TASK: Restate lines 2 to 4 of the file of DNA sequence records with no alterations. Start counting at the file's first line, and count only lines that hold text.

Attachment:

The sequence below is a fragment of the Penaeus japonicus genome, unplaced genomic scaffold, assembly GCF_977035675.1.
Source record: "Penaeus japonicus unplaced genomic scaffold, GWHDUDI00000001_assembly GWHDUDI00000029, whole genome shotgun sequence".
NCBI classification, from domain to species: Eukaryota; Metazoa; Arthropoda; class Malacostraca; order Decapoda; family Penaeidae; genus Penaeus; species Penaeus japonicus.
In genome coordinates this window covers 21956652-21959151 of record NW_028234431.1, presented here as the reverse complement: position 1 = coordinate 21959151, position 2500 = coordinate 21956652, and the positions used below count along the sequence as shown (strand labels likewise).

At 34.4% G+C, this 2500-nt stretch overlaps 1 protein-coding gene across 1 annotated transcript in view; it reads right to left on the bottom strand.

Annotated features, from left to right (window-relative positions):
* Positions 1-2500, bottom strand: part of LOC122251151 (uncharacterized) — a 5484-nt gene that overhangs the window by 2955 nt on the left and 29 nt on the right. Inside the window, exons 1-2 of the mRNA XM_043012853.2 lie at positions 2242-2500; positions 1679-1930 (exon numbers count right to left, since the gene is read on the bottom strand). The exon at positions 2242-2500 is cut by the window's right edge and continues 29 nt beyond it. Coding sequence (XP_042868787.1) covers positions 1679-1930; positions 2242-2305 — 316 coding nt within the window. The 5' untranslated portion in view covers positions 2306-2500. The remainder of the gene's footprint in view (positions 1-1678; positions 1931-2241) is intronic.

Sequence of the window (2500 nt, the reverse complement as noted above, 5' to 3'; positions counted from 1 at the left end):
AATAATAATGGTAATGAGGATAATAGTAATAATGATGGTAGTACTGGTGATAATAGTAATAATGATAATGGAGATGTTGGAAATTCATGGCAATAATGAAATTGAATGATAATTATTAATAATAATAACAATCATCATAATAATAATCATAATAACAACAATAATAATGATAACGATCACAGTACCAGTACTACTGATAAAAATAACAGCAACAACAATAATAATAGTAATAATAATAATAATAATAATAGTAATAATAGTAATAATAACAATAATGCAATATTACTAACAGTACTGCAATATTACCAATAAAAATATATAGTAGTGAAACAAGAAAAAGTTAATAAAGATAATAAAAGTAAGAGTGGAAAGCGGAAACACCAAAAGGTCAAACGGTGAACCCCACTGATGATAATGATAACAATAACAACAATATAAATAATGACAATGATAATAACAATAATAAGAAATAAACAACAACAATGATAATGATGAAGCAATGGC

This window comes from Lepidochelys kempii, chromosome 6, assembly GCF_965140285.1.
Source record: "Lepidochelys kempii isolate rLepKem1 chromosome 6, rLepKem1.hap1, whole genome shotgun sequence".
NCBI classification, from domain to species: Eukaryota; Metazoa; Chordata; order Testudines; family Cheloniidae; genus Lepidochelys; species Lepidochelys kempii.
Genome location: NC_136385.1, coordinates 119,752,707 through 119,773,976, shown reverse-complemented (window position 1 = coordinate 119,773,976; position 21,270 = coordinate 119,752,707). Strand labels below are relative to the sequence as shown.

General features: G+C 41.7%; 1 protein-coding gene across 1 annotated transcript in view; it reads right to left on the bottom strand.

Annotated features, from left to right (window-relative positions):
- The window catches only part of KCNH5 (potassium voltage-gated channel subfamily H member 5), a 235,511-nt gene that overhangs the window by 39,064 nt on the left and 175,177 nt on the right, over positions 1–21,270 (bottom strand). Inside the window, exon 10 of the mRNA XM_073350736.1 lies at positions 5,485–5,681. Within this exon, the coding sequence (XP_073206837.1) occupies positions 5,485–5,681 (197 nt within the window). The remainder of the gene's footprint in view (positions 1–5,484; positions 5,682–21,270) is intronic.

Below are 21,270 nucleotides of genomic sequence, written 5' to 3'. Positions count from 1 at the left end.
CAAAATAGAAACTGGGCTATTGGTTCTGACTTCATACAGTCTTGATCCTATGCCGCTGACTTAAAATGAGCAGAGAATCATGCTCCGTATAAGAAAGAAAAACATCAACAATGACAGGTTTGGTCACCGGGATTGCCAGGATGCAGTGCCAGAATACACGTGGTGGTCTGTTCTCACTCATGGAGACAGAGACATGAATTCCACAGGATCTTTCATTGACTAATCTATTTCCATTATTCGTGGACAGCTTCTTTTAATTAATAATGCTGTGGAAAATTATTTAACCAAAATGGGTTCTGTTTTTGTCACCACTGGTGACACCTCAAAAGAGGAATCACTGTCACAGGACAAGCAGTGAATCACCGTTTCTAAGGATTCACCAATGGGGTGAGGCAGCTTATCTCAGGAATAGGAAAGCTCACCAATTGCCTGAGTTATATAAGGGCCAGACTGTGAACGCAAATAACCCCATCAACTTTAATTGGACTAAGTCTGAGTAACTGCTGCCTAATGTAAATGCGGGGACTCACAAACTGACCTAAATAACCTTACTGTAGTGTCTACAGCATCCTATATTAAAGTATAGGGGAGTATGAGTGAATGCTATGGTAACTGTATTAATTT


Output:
Source record: "Penaeus japonicus unplaced genomic scaffold, GWHDUDI00000001_assembly GWHDUDI00000029, whole genome shotgun sequence".
NCBI classification, from domain to species: Eukaryota; Metazoa; Arthropoda; class Malacostraca; order Decapoda; family Penaeidae; genus Penaeus; species Penaeus japonicus.
In genome coordinates this window covers 21956652-21959151 of record NW_028234431.1, presented here as the reverse complement: position 1 = coordinate 21959151, position 2500 = coordinate 21956652, and the positions used below count along the sequence as shown (strand labels likewise).